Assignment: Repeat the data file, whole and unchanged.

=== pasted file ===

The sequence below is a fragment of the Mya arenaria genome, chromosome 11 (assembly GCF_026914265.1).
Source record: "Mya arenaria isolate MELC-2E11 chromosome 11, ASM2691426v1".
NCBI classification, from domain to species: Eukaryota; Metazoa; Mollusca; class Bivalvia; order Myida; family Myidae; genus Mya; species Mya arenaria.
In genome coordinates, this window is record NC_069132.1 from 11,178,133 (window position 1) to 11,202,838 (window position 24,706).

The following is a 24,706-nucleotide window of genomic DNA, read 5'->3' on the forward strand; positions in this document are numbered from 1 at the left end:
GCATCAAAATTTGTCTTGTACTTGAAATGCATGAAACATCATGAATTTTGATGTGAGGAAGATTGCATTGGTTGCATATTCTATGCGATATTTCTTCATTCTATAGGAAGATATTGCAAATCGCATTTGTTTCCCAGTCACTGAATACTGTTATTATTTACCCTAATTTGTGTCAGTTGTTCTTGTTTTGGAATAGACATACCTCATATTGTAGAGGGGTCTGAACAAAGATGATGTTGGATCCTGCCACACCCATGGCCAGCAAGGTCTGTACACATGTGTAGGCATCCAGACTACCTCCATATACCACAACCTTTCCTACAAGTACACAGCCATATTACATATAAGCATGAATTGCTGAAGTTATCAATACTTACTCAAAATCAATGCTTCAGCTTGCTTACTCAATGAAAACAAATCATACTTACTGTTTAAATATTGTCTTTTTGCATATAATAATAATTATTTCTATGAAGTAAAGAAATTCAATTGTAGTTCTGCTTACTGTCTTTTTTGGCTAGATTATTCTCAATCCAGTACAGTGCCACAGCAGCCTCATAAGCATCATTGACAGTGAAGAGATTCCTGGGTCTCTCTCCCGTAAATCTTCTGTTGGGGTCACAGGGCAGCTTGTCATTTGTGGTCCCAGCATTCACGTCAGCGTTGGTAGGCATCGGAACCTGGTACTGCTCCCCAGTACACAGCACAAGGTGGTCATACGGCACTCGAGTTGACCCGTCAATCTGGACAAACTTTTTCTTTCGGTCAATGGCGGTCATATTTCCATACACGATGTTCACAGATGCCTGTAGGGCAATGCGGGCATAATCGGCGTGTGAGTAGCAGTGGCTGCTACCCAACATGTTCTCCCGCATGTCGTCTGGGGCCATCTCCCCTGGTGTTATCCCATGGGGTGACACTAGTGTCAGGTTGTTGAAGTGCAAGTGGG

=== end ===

The sequence below is a fragment of the Mya arenaria genome, chromosome 11 (assembly GCF_026914265.1).
Source record: "Mya arenaria isolate MELC-2E11 chromosome 11, ASM2691426v1".
NCBI classification, from domain to species: Eukaryota; Metazoa; Mollusca; class Bivalvia; order Myida; family Myidae; genus Mya; species Mya arenaria.
In genome coordinates, this window is record NC_069132.1 from 11,178,133 (window position 1) to 11,202,838 (window position 24,706).

The following is a 24,706-nucleotide window of genomic DNA, read 5'->3' on the forward strand; positions in this document are numbered from 1 at the left end:
GCATCAAAATTTGTCTTGTACTTGAAATGCATGAAACATCATGAATTTTGATGTGAGGAAGATTGCATTGGTTGCATATTCTATGCGATATTTCTTCATTCTATAGGAAGATATTGCAAATCGCATTTGTTTCCCAGTCACTGAATACTGTTATTATTTACCCTAATTTGTGTCAGTTGTTCTTGTTTTGGAATAGACATACCTCATATTGTAGAGGGGTCTGAACAAAGATGATGTTGGATCCTGCCACACCCATGGCCAGCAAGGTCTGTACACATGTGTAGGCATCCAGACTACCTCCATATACCACAACCTTTCCTACAAGTACACAGCCATATTACATATAAGCATGAATTGCTGAAGTTATCAATACTTACTCAAAATCAATGCTTCAGCTTGCTTACTCAATGAAAACAAATCATACTTACTGTTTAAATATTGTCTTTTTGCATATAATAATAATTATTTCTATGAAGTAAAGAAATTCAATTGTAGTTCTGCTTACTGTCTTTTTTGGCTAGATTATTCTCAATCCAGTACAGTGCCACAGCAGCCTCATAAGCATCATTGACAGTGAAGAGATTCCTGGGTCTCTCTCCCGTAAATCTTCTGTTGGGGTCACAGGGCAGCTTGTCATTTGTGGTCCCAGCATTCACGTCAGCGTTGGTAGGCATCGGAACCTGGTACTGCTCCCCAGTACACAGCACAAGGTGGTCATACGGCACTCGAGTTGACCCGTCAATCTGGACAAACTTTTTCTTTCGGTCAATGGCGGTCATATTTCCATACACGATGTTCACAGATGCCTGTAGGGCAATGCGGGCATAATCGGCGTGTGAGTAGCAGTGGCTGCTACCCAACATGTTCTCCCGCATGTCGTCTGGGGCCATCTCCCCTGGTGTTATCCCATGGGGTGACACTAGTGTCAGGTTGTTGAAGTGCAAGTGGG